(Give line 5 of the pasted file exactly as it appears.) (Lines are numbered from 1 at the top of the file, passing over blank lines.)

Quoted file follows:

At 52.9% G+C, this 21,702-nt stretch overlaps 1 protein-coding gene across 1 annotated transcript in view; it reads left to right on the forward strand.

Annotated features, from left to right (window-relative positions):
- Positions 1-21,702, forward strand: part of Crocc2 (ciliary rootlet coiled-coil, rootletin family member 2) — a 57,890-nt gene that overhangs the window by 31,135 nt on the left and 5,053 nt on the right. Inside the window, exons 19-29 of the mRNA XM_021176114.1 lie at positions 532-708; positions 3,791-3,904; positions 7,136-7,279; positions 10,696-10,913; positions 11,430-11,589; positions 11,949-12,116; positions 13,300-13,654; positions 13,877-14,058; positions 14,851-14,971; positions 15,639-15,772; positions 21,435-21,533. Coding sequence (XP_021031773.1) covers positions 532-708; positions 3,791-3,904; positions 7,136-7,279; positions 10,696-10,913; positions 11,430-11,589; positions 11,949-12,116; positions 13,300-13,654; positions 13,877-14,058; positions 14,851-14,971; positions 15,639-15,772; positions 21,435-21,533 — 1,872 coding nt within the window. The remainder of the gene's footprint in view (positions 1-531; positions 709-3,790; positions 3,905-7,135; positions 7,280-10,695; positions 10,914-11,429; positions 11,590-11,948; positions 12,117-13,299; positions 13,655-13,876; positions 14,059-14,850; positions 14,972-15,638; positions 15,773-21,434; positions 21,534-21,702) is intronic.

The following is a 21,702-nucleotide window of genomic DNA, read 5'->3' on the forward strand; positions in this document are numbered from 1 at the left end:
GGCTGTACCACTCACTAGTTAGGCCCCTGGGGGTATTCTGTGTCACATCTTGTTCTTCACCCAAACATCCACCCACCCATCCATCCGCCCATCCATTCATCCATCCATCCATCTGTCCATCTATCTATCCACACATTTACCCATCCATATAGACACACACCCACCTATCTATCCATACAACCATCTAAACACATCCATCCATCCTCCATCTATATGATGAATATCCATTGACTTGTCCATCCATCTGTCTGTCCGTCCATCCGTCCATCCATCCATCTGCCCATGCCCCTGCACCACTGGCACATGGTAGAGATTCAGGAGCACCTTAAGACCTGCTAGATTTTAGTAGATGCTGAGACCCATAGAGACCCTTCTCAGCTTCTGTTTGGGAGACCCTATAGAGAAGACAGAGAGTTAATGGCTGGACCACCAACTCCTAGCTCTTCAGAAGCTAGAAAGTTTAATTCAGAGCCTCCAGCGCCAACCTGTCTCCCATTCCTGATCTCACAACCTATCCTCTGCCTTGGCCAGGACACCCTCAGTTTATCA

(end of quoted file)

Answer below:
GGCTGTACCACTCACTAGTTAGGCCCCTGGGGGTATTCTGTGTCACATCTTGTTCTTCACCCAAACATCCACCCACCCATCCATCCGCCCATCCATTCATCCATCCATCCATCTGTCCATCTATCTATCCACACATTTACCCATCCATATAGACACACACCCACCTATCTATCCATACAACCATCTAAACACATCCATCCATCCTCCATCTATATGATGAATATCCATTGACTTGTCCATCCATCTGTCTGTCCGTCCATCCGTCCATCCATCCATCTGCCCATGCCCCTGCACCACTGGCACATGGTAGAGATTCAGGAGCACCTTAAGACCTGCTAGATTTTAGTAGATGCTGAGACCCATAGAGACCCTTCTCAGCTTCTGTTTGGGAGACCCTATAGAGAAGACAGAGAGTTAATGGCTGGACCACCAACTCCTAGCTCTTCAGAAGCTAGAAAGTTTAATTCAGAGCCTCCAGCGCCAACCTGTCTCCCATTCCTGATCTCACAACCTATCCTCTGCCTTGGCCAGGACACCCTCAGTTTATCA